Unique Prehistoric Underground City, a World Heritage Site in Turkey
Since 1985, UNESCO has recognized the “Rock Sites of Cappadocia” as a World Heritage Site. These are cave dwellings and religious structures located in the Cappadocia region of Central Turkey.
The Cappadocia region, covered in a layer of tuff rock formed from volcanic ash over approximately 20 million years, has been inhabited since prehistoric times. The soft and workable nature of this rock led people to carve it into underground dwellings and chambers during the Copper Age. Over time, these structures evolved into a vast underground city beneath the surface.
Archaeologists have discovered nearly 40 underground cities in Cappadocia, although only a small fraction is accessible to the public. These cities are interconnected by long passageways, and the population in each city varied, ranging from 3,000 to 30,000 inhabitants. Özkonak may be the largest city, mostly unexplored, with an estimated population of 60,000, but the most famous ones are Derinkuyu and Kaymakli.
Derinkuyu, located in the Derinkuyu district of Nevşehir province, reaches a depth of 85 meters and can accommodate around 20,000 people, along with their livestock and food stores. It is one of the remarkable underground complexes found throughout the Cappadocia region. These dwellings belonged to the Hittites, the ancient Anatolian people. Their homes resembled wells on the surface, expanding below with entrances for livestock, while humans accessed them through stairs. Families lived together with their goats, sheep, livestock, and pigeons.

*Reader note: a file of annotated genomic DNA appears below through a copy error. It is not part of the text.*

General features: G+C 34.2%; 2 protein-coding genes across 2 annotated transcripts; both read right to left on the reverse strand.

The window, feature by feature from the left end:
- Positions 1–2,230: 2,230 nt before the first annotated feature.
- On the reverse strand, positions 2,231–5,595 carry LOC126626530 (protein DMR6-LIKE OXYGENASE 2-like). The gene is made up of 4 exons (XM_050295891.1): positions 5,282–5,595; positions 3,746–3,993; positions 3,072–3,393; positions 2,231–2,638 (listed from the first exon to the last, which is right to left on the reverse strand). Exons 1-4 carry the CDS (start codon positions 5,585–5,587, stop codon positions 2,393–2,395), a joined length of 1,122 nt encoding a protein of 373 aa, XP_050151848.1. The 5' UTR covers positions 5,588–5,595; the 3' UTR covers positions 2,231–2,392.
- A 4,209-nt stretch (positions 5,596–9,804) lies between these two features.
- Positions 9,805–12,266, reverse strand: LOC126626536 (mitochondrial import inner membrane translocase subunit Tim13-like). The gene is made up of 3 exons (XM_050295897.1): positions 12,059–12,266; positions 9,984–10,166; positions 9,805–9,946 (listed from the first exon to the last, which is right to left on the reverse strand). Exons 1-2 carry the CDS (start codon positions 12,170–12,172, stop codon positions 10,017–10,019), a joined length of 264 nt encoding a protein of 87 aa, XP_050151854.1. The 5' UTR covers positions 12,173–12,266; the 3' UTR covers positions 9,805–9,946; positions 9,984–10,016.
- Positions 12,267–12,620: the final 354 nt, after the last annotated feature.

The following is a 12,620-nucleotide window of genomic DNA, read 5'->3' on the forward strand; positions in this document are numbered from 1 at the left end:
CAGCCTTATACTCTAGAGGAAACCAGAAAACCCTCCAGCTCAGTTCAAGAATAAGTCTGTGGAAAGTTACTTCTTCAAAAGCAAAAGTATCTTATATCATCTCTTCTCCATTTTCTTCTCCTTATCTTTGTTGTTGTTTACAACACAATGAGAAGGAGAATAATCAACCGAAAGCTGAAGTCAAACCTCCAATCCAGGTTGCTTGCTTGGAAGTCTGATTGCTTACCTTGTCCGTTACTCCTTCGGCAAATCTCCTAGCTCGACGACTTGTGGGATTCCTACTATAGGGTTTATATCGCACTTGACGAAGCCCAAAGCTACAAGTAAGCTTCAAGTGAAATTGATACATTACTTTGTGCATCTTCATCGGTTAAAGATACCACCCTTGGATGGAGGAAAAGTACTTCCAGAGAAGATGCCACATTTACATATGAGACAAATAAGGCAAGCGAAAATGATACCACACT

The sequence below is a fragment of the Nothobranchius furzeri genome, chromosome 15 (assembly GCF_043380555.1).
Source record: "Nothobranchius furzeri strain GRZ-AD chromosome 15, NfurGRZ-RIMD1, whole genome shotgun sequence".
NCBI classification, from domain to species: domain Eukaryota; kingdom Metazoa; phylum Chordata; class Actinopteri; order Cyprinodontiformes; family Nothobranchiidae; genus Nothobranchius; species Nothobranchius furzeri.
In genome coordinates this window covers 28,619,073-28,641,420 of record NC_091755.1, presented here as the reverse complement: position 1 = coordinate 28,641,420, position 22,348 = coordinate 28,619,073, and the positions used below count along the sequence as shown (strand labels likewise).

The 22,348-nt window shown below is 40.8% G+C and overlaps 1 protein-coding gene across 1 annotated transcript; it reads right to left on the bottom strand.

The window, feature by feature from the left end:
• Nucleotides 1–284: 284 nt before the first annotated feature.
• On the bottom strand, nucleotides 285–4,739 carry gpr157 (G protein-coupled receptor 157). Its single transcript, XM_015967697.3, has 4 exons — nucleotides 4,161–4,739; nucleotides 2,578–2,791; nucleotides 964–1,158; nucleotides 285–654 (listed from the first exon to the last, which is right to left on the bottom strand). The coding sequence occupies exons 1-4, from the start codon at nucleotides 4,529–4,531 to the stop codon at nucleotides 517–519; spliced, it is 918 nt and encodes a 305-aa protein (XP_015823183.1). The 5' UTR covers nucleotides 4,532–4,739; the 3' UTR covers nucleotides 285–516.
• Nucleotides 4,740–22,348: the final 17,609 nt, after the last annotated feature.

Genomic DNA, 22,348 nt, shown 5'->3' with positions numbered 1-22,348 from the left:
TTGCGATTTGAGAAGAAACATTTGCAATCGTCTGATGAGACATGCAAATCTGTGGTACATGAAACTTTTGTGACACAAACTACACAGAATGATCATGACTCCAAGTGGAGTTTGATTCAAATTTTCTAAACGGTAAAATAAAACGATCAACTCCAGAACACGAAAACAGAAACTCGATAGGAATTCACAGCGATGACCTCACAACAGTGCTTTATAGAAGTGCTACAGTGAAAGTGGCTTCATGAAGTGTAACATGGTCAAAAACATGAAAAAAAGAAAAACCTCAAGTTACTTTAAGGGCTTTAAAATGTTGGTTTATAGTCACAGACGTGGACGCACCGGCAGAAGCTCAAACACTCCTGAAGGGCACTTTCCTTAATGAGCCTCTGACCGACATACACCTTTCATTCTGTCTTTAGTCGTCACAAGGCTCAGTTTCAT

One notable archaeological project led to the discovery of the fascinating underground city of Derinkuyu, which housed 20,000 inhabitants.
Inside these cities, labyrinthine tunnels with large stone doors, about a meter high, could be sealed shut, and there were peepholes in the center to observe outside. Some cities also had holes in the ceilings of their houses, used for attacking enemies with spears.
The hidden gem of Göreme is the Dark Church, a Christian settlement. In the early centuries after the birth of Jesus, hermits hid in natural caves or carved into the rock to create their homes. Over time, these evolved into stone structures both below and above the ground, forming a city. From 642, Arab invasions began, followed by the Byzantines. By the 11th century, around 3,000 churches were carved into the rock. These churches were simple and rarely or never decorated.
In contrast to the underground cities, Uçhisar and Ortahisar feature castles built on high rock formations ranging from 60 to 90 meters, with multiple entrances leading to chambers that could accommodate around 1,000 people.
Today, the underground cities in the Cappadocia region are a designated World Heritage Site, attracting millions of visitors annually and providing a significant source of revenue for Turkey.